“Most of these cultists in Lagos work for the politicians; they are recruited as political thugs and mercenaries during elections. Should members of the Assembly and other politicians who patronise them during elections be punished too?” he queried.
The Child Rights Law of Lagos State, he noted, has imposed obligations on the state government for the benefit of children, including provision of education and others, adding: “But the state government has failed to enforce the said law, thereby making young people vulnerable to cultism and other vices.”
Following the same line of thought, activist, Festus Ogun, believed the provision of the Bill stipulating the arrest and prosecution of parents for the offence committed by their wards is illegal, arbitrary and unconstitutional.
The positions of our extant laws, he said, are clear on the fact that arrest in lieu is unlawful, noting: “You cannot go ahead to arrest an entirely different person for the offence committed by another, for any reason whatsoever.
“Section 7 of the Administration of Criminal Justice Act made a clear provision in this respect. In fact, the Administration of Criminal Justice Law of Lagos State, by virtue of Section 4, made it absolutely unlawful and improper to arrest an innocent person in substitution for a suspect.”
Ogun said the Lagos State House of Assembly must resist the urge to make harsh laws that would encroach on the people’s human rights, as it is unfair and against the law of nature.
“The right to personal liberty of the people is at risk if the law is allowed to scale through and it would invariably violate Section 35 of the 1999 Constitution (as amended). Passing a law with a provision that is inconsistent with the constitution amounts to a nullity.
“Section 1(3) of the 1999 Constitution provides that any other law that is inconsistent with the provision of the constitution shall, to its extent of the inconsistency, be void. The law will not stand the test of legal and constitutional validity.”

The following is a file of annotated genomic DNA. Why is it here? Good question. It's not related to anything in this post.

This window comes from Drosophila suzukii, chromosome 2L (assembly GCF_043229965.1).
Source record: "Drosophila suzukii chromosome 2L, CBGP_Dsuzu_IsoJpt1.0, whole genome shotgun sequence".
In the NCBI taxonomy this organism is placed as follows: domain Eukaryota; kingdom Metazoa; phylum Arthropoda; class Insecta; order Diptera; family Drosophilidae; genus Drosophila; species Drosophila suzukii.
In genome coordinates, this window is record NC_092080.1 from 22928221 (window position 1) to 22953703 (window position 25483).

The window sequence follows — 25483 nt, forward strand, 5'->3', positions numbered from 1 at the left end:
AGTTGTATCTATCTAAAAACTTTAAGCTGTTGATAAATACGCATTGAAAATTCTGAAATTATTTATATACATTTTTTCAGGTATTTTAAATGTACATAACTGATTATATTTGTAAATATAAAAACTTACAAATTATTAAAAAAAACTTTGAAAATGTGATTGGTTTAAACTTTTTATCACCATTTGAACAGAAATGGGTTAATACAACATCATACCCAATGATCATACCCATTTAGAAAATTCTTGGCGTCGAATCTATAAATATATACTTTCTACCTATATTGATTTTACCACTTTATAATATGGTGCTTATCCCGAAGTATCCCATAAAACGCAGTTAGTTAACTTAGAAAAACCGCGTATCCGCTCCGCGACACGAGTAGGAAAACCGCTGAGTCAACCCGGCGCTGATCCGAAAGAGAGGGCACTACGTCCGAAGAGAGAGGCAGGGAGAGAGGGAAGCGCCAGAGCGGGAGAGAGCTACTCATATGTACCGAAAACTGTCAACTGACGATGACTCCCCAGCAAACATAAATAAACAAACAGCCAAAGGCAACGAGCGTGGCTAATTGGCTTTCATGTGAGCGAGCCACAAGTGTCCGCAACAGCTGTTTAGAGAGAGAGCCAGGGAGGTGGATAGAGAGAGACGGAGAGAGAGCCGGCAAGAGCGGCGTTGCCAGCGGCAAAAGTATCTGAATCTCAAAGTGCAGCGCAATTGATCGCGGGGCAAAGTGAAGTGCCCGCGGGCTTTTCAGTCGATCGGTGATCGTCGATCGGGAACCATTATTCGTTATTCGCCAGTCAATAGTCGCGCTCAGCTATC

University don, Dr. Fassy Yusuf, also a lawyer, described the Bill with such provision as unconstitutional, null, void and repugnant to natural justice, as you cannot visit the sin of somebody on another person.
“The Lagos State House of Assembly should repeal that Bill and come out with something that would be acceptable to all. Something must be wrong with our lawmakers to think that the parents of suspected cultists should be held accountable, unless the parents are accessory before or after the fact or accomplice of the offence. Otherwise, it is offensive to natural justice,” he emphasised.
ED, CISLAC, Auwal Musa Rafsanjani
Executive Director, Civil Society Legislative Advocacy Centre (CISLAC), Auwal Musa Rafsanjani, argued that if and when proper investigations are made and it is proven that the parents of cult members support their children, they should be held liable.
“On the other hand, I do not think it would be right to hold parents liable strictly when their children join cults, because most of these students join the cult groups as adults and they are no longer minors. Thus, they should be accountable for their actions and decisions.
“Section 40 of the 1999 Nigerian Constitution provides that ‘Every person shall be entitled to assemble freely and associate with other persons and in particular, may form or belong to any political party, trade union or any other association for the protection of his interests,” he said.